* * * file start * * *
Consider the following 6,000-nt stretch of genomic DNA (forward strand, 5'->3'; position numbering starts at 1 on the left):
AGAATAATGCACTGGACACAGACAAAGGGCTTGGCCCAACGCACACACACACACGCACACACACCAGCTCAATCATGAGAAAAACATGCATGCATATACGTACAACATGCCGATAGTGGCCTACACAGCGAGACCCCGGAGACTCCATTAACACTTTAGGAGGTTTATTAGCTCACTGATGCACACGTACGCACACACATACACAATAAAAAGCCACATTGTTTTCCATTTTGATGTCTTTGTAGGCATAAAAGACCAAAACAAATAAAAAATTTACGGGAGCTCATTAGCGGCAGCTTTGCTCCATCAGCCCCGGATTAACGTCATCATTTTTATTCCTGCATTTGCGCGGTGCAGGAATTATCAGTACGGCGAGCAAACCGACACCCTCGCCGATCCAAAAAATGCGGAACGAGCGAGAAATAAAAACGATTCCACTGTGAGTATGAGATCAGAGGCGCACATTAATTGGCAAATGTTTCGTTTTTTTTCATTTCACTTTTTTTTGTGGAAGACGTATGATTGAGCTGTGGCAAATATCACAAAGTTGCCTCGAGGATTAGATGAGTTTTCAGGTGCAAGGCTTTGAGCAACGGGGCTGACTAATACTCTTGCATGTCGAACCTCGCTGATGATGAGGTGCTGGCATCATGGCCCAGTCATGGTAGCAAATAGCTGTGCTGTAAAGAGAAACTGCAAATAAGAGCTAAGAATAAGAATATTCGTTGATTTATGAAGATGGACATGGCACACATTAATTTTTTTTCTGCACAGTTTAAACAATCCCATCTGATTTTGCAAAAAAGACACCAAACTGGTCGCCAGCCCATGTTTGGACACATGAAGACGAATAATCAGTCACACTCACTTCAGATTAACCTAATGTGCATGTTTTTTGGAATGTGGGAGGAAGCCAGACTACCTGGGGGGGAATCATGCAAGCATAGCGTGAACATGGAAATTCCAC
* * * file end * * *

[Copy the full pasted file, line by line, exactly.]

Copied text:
Consider the following 6,000-nt stretch of genomic DNA (forward strand, 5'->3'; position numbering starts at 1 on the left):
AGAATAATGCACTGGACACAGACAAAGGGCTTGGCCCAACGCACACACACACACGCACACACACCAGCTCAATCATGAGAAAAACATGCATGCATATACGTACAACATGCCGATAGTGGCCTACACAGCGAGACCCCGGAGACTCCATTAACACTTTAGGAGGTTTATTAGCTCACTGATGCACACGTACGCACACACATACACAATAAAAAGCCACATTGTTTTCCATTTTGATGTCTTTGTAGGCATAAAAGACCAAAACAAATAAAAAATTTACGGGAGCTCATTAGCGGCAGCTTTGCTCCATCAGCCCCGGATTAACGTCATCATTTTTATTCCTGCATTTGCGCGGTGCAGGAATTATCAGTACGGCGAGCAAACCGACACCCTCGCCGATCCAAAAAATGCGGAACGAGCGAGAAATAAAAACGATTCCACTGTGAGTATGAGATCAGAGGCGCACATTAATTGGCAAATGTTTCGTTTTTTTTCATTTCACTTTTTTTTGTGGAAGACGTATGATTGAGCTGTGGCAAATATCACAAAGTTGCCTCGAGGATTAGATGAGTTTTCAGGTGCAAGGCTTTGAGCAACGGGGCTGACTAATACTCTTGCATGTCGAACCTCGCTGATGATGAGGTGCTGGCATCATGGCCCAGTCATGGTAGCAAATAGCTGTGCTGTAAAGAGAAACTGCAAATAAGAGCTAAGAATAAGAATATTCGTTGATTTATGAAGATGGACATGGCACACATTAATTTTTTTTCTGCACAGTTTAAACAATCCCATCTGATTTTGCAAAAAAGACACCAAACTGGTCGCCAGCCCATGTTTGGACACATGAAGACGAATAATCAGTCACACTCACTTCAGATTAACCTAATGTGCATGTTTTTTGGAATGTGGGAGGAAGCCAGACTACCTGGGGGGGAATCATGCAAGCATAGCGTGAACATGGAAATTCCAC